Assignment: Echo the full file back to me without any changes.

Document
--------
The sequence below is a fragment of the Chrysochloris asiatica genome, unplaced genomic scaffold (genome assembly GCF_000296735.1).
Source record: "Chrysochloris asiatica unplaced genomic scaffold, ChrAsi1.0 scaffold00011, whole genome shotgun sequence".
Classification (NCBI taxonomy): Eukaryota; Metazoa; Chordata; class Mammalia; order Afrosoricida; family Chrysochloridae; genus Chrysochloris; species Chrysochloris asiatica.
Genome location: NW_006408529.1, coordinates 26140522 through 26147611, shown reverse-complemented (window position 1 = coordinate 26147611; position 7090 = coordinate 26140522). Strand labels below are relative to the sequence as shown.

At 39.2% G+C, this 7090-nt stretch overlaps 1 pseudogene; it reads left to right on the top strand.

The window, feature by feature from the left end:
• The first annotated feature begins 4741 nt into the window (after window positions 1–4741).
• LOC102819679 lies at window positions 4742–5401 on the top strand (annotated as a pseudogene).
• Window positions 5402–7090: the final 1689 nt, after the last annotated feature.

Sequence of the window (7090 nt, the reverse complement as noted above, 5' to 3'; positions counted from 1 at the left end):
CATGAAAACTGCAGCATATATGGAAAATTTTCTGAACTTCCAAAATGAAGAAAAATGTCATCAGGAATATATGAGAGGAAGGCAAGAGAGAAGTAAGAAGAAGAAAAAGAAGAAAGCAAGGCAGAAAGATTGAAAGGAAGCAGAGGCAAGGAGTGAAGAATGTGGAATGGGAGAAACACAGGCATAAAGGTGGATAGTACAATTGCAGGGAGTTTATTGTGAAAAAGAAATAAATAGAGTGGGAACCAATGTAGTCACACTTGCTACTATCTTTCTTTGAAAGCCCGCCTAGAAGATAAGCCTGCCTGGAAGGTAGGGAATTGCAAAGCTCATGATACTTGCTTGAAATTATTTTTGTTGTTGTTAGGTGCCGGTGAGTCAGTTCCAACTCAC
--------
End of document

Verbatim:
The sequence below is a fragment of the Chrysochloris asiatica genome, unplaced genomic scaffold (genome assembly GCF_000296735.1).
Source record: "Chrysochloris asiatica unplaced genomic scaffold, ChrAsi1.0 scaffold00011, whole genome shotgun sequence".
Classification (NCBI taxonomy): Eukaryota; Metazoa; Chordata; class Mammalia; order Afrosoricida; family Chrysochloridae; genus Chrysochloris; species Chrysochloris asiatica.
Genome location: NW_006408529.1, coordinates 26140522 through 26147611, shown reverse-complemented (window position 1 = coordinate 26147611; position 7090 = coordinate 26140522). Strand labels below are relative to the sequence as shown.

At 39.2% G+C, this 7090-nt stretch overlaps 1 pseudogene; it reads left to right on the top strand.

The window, feature by feature from the left end:
• The first annotated feature begins 4741 nt into the window (after window positions 1–4741).
• LOC102819679 lies at window positions 4742–5401 on the top strand (annotated as a pseudogene).
• Window positions 5402–7090: the final 1689 nt, after the last annotated feature.

Sequence of the window (7090 nt, the reverse complement as noted above, 5' to 3'; positions counted from 1 at the left end):
CATGAAAACTGCAGCATATATGGAAAATTTTCTGAACTTCCAAAATGAAGAAAAATGTCATCAGGAATATATGAGAGGAAGGCAAGAGAGAAGTAAGAAGAAGAAAAAGAAGAAAGCAAGGCAGAAAGATTGAAAGGAAGCAGAGGCAAGGAGTGAAGAATGTGGAATGGGAGAAACACAGGCATAAAGGTGGATAGTACAATTGCAGGGAGTTTATTGTGAAAAAGAAATAAATAGAGTGGGAACCAATGTAGTCACACTTGCTACTATCTTTCTTTGAAAGCCCGCCTAGAAGATAAGCCTGCCTGGAAGGTAGGGAATTGCAAAGCTCATGATACTTGCTTGAAATTATTTTTGTTGTTGTTAGGTGCCGGTGAGTCAGTTCCAACTCAC